No. 4 Cartridge Kodak (1897)
The No. 4 Cartridge Kodak is a camera well suited for the advanced amateur photographist. It has some settings that are of no use for the snapshooter, like horizontal and vertical shift of the lensboard. But the camera can also be very well used for taking snapshots.
Several lens and shutter combinations were offered for this camera, ranging from the simple Rapid Rectilinear lens and Triple Action Shutter ($ 25) to a high quality Bausch&Lomb Zeiss Tessar with Volute shutter ($ 83).
Cartridge Kodaks were primarily daylight loading rollfilm cameras, the No. 4 taking pics of 4 x5 inch (10x12.5 cm), but they all could be transformed into plate cameras by exchanging the rollfilm back panel with a plate back. The specimen in the video has its plate back attached, with the ground glass inserted. The plate back option made it easier to persuade photographers who had their doubts about rollfilm.
Despite its advanced functions and plate back option the Cartridge Kodak is also a suitable camera for amateurs and tourists who did not want to bother about technical stuff. If you wanted to, you could take a quick snap with it:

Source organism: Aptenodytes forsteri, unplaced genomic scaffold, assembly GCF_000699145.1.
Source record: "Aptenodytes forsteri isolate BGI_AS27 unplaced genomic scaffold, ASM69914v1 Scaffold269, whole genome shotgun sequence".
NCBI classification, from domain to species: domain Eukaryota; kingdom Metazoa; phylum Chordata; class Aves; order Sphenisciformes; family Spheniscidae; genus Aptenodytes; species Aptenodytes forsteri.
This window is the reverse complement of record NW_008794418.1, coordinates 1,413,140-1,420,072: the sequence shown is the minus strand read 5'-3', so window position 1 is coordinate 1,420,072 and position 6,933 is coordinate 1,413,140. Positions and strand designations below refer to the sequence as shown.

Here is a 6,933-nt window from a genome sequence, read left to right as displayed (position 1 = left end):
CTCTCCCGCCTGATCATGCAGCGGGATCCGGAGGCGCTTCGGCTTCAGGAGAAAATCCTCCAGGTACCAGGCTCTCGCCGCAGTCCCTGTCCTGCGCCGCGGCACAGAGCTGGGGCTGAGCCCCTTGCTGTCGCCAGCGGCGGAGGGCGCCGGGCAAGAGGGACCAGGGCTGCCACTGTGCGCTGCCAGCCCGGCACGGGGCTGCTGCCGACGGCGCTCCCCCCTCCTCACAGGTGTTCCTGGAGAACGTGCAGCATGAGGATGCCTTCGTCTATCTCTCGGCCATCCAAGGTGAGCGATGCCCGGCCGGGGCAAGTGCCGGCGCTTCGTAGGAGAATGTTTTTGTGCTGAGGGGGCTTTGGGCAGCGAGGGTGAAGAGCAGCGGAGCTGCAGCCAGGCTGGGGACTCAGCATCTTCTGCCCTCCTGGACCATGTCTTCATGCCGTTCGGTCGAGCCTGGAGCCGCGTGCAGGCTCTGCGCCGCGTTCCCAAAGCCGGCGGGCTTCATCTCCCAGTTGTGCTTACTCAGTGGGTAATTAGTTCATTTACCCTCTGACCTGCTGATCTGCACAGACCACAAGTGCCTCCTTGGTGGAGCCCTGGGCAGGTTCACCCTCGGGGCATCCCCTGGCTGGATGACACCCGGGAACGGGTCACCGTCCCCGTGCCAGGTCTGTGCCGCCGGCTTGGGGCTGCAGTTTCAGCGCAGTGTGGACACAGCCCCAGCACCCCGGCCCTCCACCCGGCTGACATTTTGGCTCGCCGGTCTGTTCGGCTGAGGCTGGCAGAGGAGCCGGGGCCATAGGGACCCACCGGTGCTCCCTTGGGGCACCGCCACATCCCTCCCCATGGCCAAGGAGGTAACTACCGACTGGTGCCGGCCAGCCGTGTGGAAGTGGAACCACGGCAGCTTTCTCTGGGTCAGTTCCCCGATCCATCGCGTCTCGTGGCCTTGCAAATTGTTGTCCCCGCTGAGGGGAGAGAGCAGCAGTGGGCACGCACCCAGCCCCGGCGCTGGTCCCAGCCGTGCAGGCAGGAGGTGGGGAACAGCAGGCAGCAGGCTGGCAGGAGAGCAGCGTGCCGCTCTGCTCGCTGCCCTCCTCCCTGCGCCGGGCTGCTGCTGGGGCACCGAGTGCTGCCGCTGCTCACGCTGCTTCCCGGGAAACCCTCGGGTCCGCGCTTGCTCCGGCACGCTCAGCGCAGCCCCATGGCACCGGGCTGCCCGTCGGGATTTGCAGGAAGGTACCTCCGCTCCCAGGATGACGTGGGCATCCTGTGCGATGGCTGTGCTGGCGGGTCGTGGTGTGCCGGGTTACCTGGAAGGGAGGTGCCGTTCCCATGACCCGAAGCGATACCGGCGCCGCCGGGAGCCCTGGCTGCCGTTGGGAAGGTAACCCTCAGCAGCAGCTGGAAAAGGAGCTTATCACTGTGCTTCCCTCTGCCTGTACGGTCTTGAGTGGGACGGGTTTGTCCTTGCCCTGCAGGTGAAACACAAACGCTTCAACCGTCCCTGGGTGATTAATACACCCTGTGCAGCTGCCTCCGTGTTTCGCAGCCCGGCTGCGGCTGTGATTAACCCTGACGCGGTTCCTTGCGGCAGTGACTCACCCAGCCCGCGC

- the proper distance can be set on a scale on the base board
- the camera can be aimed with the help of the small reflex finders
- it can be hand held while taking the picture
The No. 4 Cartridge Kodak was the most succesful of the range of Cartridge Kodaks. More than 90.000 were produced during the period from 1897 to 1907. From 1897 until November 1900 the lens panel was made of wood. After that it was made of metal.
Sample of 4x5 inch photo from the period of the
No. 4 Cartridge Kodak.
French manual for the No. 4 Cartridge Kodak.
The Cartridge Kodaks were sturdy instruments and well suited as bicycle cameras.
Here is a page from the French manual showing two styles of special bicycle cases.